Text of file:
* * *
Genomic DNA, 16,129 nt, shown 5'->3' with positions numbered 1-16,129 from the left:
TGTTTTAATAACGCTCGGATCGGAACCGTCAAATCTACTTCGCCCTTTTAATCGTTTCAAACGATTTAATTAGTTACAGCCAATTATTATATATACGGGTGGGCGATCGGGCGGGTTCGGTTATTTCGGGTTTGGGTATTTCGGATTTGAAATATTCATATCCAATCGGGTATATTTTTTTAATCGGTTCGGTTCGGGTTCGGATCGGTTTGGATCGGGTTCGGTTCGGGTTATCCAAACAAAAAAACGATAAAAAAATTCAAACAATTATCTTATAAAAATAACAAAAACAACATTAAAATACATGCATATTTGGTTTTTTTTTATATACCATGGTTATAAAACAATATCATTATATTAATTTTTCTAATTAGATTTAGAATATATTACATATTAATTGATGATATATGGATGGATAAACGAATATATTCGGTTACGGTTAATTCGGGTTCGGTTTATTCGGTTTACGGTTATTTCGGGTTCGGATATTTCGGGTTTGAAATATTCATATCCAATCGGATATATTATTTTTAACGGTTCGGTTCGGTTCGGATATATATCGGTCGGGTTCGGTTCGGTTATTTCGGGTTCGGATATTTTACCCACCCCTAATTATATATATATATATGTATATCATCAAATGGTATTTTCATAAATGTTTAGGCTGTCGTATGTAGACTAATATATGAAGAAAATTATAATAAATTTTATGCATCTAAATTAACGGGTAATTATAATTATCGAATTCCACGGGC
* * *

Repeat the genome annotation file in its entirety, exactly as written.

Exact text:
Genomic DNA, 16,129 nt, shown 5'->3' with positions numbered 1-16,129 from the left:
TGTTTTAATAACGCTCGGATCGGAACCGTCAAATCTACTTCGCCCTTTTAATCGTTTCAAACGATTTAATTAGTTACAGCCAATTATTATATATACGGGTGGGCGATCGGGCGGGTTCGGTTATTTCGGGTTTGGGTATTTCGGATTTGAAATATTCATATCCAATCGGGTATATTTTTTTAATCGGTTCGGTTCGGGTTCGGATCGGTTTGGATCGGGTTCGGTTCGGGTTATCCAAACAAAAAAACGATAAAAAAATTCAAACAATTATCTTATAAAAATAACAAAAACAACATTAAAATACATGCATATTTGGTTTTTTTTTATATACCATGGTTATAAAACAATATCATTATATTAATTTTTCTAATTAGATTTAGAATATATTACATATTAATTGATGATATATGGATGGATAAACGAATATATTCGGTTACGGTTAATTCGGGTTCGGTTTATTCGGTTTACGGTTATTTCGGGTTCGGATATTTCGGGTTTGAAATATTCATATCCAATCGGATATATTATTTTTAACGGTTCGGTTCGGTTCGGATATATATCGGTCGGGTTCGGTTCGGTTATTTCGGGTTCGGATATTTTACCCACCCCTAATTATATATATATATATGTATATCATCAAATGGTATTTTCATAAATGTTTAGGCTGTCGTATGTAGACTAATATATGAAGAAAATTATAATAAATTTTATGCATCTAAATTAACGGGTAATTATAATTATCGAATTCCACGGGC